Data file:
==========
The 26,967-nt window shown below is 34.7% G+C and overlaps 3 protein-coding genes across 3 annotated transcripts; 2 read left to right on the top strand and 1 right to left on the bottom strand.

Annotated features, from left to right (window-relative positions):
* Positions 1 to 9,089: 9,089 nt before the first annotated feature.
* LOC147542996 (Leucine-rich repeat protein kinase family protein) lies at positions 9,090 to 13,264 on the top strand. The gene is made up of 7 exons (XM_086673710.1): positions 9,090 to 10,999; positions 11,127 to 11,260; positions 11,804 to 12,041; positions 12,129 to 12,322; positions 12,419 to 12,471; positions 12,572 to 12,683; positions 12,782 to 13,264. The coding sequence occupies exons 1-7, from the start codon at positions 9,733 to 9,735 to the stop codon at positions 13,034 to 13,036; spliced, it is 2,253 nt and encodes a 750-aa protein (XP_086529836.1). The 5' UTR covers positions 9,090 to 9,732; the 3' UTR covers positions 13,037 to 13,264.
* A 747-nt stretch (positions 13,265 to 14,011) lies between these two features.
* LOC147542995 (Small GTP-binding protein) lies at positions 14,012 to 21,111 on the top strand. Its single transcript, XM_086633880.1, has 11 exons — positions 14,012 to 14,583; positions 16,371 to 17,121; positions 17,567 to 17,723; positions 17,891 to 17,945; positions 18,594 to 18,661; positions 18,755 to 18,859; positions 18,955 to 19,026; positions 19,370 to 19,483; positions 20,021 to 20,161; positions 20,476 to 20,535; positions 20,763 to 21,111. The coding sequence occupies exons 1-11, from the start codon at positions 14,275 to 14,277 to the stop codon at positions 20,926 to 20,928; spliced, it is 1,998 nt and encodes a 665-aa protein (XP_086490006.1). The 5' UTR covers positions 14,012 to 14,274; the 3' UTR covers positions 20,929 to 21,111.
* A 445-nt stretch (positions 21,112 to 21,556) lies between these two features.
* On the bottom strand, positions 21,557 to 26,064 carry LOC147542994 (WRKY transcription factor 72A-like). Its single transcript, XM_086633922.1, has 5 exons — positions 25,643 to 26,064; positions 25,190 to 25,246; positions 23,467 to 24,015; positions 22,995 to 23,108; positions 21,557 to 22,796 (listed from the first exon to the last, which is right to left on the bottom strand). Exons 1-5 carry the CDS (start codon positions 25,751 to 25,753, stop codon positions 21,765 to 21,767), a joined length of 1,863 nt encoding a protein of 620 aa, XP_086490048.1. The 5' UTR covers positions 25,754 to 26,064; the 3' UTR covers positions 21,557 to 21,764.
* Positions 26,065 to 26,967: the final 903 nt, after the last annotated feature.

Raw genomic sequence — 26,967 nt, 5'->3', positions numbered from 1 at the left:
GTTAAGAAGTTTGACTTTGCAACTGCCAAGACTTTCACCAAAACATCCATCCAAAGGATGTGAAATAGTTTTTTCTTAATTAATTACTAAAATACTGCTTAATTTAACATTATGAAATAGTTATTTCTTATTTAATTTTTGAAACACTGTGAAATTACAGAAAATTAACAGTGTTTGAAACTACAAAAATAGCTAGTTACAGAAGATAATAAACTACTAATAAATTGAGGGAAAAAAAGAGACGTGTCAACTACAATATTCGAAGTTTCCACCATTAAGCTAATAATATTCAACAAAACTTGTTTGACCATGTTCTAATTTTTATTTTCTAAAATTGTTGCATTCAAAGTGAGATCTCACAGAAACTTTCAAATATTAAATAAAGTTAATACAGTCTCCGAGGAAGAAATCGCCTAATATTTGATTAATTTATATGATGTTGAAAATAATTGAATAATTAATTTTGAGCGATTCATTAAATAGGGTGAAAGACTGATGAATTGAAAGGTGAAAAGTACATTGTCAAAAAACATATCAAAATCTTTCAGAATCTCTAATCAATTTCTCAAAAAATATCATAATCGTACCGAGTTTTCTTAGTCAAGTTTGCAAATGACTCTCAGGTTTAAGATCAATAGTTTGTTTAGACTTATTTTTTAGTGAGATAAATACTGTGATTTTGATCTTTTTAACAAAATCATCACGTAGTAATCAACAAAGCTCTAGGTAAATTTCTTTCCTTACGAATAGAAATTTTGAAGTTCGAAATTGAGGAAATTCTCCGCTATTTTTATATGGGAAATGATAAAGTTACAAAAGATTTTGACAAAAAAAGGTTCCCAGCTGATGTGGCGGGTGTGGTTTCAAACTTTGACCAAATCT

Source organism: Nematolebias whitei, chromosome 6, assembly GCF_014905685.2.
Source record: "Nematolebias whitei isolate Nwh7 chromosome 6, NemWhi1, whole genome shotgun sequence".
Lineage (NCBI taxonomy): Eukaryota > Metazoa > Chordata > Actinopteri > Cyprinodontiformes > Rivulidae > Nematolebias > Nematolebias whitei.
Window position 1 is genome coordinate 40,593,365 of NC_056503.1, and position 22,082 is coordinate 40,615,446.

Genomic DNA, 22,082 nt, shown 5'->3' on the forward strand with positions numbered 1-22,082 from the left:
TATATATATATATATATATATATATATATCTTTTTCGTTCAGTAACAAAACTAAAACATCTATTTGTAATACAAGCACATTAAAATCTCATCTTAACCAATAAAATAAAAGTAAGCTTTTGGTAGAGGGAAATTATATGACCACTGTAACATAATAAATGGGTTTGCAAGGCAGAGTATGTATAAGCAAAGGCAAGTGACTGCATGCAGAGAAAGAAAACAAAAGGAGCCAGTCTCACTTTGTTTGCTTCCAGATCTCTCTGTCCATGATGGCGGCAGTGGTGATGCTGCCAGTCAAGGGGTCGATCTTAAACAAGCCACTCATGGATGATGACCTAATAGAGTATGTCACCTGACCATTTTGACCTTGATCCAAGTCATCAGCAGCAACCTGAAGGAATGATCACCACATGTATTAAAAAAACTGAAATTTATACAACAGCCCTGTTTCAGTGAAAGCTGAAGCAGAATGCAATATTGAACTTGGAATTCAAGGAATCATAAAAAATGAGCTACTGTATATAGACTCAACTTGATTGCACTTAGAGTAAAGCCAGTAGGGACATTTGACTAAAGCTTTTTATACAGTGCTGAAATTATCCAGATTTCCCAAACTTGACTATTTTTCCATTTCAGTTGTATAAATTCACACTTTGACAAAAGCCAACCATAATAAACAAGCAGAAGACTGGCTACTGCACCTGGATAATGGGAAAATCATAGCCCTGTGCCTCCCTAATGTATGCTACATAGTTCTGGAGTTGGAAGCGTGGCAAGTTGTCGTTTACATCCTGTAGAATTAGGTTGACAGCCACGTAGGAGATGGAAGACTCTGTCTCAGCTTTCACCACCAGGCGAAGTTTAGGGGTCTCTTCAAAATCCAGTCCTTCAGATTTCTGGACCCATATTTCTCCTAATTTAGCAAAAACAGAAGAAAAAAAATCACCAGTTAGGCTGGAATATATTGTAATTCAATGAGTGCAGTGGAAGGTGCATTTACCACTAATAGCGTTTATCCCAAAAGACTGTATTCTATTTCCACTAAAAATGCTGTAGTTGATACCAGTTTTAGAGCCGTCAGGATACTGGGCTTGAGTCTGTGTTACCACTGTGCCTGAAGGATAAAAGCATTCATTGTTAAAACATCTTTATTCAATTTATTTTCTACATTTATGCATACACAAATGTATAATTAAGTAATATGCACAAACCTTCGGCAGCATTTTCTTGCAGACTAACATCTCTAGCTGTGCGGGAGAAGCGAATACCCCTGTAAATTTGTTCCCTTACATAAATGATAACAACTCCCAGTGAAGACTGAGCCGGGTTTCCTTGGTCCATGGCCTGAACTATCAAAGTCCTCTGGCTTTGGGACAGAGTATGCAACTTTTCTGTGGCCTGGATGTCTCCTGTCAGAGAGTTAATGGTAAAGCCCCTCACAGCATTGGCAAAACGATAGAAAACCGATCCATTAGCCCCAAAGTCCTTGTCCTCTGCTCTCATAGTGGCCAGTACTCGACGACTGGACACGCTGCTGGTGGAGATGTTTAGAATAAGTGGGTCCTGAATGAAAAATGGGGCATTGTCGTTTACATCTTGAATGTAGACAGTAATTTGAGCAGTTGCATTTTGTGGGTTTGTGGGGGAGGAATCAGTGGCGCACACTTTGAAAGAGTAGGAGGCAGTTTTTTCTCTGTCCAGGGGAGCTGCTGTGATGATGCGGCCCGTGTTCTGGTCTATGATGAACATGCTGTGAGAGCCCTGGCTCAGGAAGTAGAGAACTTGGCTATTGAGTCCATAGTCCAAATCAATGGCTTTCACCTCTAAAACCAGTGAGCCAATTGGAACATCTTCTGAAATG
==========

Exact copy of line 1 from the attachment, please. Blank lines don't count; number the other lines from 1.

The 26,967-nt window shown below is 34.7% G+C and overlaps 3 protein-coding genes across 3 annotated transcripts; 2 read left to right on the top strand and 1 right to left on the bottom strand.